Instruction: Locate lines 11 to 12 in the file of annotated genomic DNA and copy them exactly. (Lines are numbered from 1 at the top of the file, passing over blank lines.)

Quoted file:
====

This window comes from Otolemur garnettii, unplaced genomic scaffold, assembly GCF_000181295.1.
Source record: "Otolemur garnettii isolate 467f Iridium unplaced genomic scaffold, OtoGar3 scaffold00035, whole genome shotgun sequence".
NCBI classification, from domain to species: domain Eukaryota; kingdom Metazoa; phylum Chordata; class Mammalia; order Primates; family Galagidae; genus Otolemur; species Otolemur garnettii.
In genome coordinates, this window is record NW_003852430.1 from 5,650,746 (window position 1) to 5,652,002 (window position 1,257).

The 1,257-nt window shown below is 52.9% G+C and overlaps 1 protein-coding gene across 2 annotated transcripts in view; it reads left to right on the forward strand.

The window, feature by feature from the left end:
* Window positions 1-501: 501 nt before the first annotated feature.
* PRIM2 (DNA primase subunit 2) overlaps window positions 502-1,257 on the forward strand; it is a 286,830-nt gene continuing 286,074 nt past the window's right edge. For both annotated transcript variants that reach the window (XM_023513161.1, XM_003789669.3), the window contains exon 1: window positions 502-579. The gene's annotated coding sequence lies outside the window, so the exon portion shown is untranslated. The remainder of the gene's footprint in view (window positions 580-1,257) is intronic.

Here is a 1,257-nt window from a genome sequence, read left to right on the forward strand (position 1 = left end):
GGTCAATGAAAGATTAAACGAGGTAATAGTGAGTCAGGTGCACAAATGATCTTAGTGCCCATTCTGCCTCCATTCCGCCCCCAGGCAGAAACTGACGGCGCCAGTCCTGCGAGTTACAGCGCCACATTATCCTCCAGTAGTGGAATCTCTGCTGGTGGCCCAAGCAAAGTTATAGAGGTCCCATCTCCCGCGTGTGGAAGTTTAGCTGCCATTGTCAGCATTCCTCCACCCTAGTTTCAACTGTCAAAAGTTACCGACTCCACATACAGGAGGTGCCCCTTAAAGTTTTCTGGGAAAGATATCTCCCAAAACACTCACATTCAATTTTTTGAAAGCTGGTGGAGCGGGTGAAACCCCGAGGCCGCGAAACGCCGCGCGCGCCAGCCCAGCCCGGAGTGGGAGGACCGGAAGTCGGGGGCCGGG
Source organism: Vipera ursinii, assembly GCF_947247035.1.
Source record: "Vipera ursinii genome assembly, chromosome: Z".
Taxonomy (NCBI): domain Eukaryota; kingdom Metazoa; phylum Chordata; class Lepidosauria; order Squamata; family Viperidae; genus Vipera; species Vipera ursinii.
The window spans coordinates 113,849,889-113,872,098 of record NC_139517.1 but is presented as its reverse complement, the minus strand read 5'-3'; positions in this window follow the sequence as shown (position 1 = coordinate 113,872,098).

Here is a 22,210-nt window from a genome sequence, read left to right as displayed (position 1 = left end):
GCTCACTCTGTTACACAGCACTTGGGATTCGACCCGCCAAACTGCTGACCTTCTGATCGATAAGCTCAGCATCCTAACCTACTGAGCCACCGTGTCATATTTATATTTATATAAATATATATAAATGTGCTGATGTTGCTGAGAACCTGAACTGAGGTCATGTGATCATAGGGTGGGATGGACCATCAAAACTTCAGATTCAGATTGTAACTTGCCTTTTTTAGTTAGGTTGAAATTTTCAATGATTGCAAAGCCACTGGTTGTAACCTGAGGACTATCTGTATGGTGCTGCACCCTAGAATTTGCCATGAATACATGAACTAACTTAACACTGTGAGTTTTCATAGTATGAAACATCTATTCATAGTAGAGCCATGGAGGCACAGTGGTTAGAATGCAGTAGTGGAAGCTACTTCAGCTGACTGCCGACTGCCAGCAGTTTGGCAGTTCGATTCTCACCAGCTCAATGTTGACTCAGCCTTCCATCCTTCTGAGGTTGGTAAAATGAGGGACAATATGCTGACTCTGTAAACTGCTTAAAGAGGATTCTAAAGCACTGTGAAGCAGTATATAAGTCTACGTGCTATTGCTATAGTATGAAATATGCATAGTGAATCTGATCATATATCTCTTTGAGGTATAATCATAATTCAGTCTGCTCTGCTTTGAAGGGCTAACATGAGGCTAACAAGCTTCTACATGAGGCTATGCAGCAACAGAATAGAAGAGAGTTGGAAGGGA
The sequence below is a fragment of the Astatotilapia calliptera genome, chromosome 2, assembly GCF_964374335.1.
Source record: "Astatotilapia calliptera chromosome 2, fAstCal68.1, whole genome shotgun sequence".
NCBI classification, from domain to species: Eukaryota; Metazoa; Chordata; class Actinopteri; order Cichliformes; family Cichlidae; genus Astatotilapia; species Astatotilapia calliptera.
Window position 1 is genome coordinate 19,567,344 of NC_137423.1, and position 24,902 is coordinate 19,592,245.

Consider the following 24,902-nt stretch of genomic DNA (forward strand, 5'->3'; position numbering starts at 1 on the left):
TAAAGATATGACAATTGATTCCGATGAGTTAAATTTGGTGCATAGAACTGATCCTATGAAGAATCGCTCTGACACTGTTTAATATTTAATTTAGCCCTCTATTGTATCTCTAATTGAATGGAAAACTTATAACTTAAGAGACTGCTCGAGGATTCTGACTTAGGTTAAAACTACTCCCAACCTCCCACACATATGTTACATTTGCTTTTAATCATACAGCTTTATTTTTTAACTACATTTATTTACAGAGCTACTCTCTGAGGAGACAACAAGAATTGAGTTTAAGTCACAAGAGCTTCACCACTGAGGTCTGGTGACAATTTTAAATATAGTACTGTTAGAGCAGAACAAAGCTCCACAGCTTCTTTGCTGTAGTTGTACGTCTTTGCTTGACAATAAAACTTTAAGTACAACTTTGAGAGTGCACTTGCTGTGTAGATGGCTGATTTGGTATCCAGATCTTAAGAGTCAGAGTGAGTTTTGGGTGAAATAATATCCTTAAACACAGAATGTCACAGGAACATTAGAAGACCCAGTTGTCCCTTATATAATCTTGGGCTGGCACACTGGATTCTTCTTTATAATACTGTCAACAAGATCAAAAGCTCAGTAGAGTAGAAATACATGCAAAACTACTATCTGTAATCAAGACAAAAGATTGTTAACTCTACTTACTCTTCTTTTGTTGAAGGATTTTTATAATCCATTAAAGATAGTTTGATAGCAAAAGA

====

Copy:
Source organism: Vipera ursinii, assembly GCF_947247035.1.
Source record: "Vipera ursinii genome assembly, chromosome: Z".